Bloomberg News

Granville Says Dow Industrial May Drop Toward 8,000 in 2012

January 23, 2012

(Updates with today’s closing prices in third paragraph.)

Jan. 23 (Bloomberg) -- Joseph Granville, whose “sell everything” call in 1981 sparked a decline in U.S. stocks, said the Dow Jones Industrial Average will drop toward 8,000 this year because of waning momentum and volume.

“Volume precedes prices,” Granville, 88, a technical analyst who has been publishing the Granville Market Letter from Kansas City, Missouri for about 50 years, said in an interview on “Street Smart” on Bloomberg Television. “You are seeing much lower volume. That tells you that prices are going to go much lower, much lower than most people think possible and very few people have projected.”

The Dow average has gained 4 percent this year to 12,708.82 at 4 p.m. in New York. The Standard & Poor’s 500 Index has climbed 4.6 percent this month, its best start to a year since 1997, as economic data on housing, manufacturing, and employment bolstered confidence in the world’s largest economy.

Trading in U.S. stocks fell to the lowest level since at least 2008 amid mutual fund withdrawals and Wall Street job cuts. An average of 6.69 billion shares changed hands on U.S. exchanges in the 50 days ended Jan. 18, the fewest on record in Bloomberg data starting three years ago that excludes over-the- counter venues. On the New York Stock Exchange, volume has tumbled to the lowest level since 1999, the data show.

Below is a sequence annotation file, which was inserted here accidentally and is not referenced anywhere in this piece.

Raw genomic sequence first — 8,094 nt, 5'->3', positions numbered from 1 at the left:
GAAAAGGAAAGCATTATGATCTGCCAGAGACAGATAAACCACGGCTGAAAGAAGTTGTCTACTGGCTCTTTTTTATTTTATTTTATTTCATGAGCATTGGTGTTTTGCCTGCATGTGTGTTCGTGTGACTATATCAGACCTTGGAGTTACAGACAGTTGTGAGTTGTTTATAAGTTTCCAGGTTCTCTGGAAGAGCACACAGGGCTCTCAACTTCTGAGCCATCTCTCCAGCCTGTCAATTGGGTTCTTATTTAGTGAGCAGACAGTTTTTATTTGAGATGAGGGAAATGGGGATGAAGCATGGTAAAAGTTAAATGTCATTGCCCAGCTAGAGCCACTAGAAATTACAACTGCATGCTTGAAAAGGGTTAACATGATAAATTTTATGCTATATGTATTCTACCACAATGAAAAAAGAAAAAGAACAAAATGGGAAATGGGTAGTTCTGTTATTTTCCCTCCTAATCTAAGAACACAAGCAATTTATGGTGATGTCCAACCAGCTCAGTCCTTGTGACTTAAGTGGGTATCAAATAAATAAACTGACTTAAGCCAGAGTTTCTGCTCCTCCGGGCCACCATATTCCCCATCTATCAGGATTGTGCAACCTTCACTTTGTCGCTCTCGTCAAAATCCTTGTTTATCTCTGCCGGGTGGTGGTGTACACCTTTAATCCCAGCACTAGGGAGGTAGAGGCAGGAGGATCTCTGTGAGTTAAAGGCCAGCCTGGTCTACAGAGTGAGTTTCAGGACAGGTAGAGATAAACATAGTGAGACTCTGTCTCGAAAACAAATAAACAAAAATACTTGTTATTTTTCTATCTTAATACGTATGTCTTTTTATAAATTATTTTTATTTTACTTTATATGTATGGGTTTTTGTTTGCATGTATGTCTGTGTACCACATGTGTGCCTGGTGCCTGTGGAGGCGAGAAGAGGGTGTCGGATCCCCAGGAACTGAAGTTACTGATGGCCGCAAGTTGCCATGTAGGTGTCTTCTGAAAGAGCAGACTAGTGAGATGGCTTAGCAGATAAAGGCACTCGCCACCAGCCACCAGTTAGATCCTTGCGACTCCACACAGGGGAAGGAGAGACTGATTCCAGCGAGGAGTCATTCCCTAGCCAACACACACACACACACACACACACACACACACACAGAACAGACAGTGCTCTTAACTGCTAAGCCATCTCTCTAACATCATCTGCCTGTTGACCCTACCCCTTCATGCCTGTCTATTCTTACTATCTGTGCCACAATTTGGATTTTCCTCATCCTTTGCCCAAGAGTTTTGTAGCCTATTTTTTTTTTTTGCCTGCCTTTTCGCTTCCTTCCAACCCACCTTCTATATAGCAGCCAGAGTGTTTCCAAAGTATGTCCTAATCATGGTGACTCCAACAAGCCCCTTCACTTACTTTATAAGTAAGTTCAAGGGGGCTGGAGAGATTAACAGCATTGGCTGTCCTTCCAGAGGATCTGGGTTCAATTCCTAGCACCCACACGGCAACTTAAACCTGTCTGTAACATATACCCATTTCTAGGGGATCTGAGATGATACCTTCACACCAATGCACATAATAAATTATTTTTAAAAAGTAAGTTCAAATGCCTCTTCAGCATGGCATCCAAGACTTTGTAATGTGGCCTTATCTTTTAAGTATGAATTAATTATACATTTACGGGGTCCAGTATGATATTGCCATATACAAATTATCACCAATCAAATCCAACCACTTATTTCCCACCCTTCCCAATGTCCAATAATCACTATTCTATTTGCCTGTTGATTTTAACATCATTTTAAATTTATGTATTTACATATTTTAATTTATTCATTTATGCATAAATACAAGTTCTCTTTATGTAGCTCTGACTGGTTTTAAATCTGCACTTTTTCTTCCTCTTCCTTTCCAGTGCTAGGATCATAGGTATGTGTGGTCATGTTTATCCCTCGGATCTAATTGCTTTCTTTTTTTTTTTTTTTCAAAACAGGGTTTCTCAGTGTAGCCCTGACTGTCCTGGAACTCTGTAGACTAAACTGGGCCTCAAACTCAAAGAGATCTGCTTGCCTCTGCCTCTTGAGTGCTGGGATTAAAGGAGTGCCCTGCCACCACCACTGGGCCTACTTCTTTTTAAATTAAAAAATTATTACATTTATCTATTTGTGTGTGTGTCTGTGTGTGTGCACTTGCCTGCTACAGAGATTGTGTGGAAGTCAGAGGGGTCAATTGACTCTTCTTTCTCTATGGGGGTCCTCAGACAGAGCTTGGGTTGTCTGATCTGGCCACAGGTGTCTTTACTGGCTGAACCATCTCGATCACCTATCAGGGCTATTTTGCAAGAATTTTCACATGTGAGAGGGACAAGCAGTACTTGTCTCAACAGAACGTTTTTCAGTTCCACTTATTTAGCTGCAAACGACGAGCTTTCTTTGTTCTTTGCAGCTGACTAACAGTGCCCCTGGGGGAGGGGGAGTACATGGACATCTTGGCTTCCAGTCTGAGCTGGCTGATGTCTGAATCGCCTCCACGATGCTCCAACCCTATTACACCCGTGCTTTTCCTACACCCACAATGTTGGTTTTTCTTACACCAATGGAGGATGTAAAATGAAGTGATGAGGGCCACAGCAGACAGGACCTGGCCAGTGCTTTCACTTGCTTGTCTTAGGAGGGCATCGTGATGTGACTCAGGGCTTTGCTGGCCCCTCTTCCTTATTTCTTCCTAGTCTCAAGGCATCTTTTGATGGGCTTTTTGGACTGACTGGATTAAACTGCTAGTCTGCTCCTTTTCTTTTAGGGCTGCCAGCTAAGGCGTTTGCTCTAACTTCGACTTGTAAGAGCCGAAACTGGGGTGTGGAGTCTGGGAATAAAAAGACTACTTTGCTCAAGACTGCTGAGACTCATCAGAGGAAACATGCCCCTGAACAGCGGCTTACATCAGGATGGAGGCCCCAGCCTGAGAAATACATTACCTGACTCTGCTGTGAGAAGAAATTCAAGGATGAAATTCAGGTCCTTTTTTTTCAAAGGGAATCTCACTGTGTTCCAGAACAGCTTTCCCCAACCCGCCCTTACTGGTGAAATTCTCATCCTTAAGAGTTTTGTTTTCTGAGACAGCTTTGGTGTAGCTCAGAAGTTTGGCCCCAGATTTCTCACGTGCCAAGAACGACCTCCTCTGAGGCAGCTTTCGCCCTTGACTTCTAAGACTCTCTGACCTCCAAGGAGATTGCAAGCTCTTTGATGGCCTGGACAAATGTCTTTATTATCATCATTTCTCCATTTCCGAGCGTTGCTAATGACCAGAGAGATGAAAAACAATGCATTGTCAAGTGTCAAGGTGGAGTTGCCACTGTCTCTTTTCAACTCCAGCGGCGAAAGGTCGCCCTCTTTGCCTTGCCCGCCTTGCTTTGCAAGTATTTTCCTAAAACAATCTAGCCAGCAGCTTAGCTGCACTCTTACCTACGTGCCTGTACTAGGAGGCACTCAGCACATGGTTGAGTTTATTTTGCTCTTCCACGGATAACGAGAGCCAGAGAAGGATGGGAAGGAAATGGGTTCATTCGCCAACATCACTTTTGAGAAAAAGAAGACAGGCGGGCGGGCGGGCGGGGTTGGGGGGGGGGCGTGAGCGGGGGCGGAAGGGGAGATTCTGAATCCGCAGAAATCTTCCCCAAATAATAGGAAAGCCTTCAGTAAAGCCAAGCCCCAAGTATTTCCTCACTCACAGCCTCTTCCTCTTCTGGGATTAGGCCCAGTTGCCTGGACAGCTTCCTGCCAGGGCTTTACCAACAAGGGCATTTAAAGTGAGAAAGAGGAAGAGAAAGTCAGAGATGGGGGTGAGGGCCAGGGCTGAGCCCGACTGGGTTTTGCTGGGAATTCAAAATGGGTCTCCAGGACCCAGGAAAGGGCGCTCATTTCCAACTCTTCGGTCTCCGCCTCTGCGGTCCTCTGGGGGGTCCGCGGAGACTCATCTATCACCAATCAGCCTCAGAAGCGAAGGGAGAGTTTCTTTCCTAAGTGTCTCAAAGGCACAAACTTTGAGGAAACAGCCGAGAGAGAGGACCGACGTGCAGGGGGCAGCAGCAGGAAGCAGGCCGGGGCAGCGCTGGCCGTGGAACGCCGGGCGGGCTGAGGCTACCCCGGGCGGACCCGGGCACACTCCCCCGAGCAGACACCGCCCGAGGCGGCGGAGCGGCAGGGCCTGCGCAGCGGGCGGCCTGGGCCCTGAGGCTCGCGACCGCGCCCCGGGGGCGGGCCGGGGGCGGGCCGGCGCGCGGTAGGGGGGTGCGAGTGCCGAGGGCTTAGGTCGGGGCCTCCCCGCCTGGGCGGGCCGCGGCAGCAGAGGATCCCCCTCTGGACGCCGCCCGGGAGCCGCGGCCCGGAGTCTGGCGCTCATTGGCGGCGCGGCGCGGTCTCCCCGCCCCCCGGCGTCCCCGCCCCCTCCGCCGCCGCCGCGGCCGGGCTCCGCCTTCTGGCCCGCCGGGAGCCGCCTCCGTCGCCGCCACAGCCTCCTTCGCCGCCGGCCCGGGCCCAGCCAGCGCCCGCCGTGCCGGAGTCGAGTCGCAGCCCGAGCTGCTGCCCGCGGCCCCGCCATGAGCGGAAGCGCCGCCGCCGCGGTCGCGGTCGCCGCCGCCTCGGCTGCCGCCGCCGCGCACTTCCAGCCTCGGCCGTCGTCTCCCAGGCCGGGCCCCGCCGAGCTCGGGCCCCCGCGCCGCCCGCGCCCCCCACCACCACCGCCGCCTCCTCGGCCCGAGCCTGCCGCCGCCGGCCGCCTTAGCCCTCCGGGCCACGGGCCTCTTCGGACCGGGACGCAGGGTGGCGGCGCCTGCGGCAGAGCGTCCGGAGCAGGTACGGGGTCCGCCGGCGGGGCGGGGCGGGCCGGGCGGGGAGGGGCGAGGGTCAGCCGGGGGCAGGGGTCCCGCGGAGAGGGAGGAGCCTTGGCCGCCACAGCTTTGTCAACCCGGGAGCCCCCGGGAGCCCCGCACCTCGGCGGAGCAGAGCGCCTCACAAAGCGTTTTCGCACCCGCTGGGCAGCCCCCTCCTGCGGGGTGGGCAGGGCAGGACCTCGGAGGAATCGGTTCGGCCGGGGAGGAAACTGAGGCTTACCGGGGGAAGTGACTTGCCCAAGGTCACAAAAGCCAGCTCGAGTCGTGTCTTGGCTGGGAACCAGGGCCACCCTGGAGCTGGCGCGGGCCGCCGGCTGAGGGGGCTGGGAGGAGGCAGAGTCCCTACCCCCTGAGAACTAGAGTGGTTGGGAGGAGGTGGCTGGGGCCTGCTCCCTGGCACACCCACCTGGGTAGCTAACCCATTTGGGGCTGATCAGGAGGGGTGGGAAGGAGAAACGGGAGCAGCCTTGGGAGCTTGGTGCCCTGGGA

Granville told newsletter readers to “Sell Everything” on Jan. 6, 1981. The Dow fell 2.4 percent the next day. He correctly forecast the bear market of 1977-78 and the burst of the Internet bubble that began in 2000. In March 2008, Granville said the Dow would end the year near 9,000, more than 27 percent below its level of 12,392.66 at the time. The gauge finished the year at 8,776.39.

His predictions proved less prescient during some of the previous bull markets. He failed to foresee the rally that started in 1982 and lasted for five years. He also called for losses in 1995 while the S&P 500 rose every year till 2000.

--Editors: Stephen Kleege, Joanna Ossinger

To contact the reporter on this story: Adam Johnson in New York at ajohnson65@bloomberg.net; Lu Wang in New York at lwang8@bloomberg.net.

To contact the editor responsible for this story: Nick Baker at nbaker7@bloomberg.net.


Race, Class, and the Future of Ferguson
LIMITED-TIME OFFER SUBSCRIBE NOW

(enter your email)
(enter up to 5 email addresses, separated by commas)

Max 250 characters

 
blog comments powered by Disqus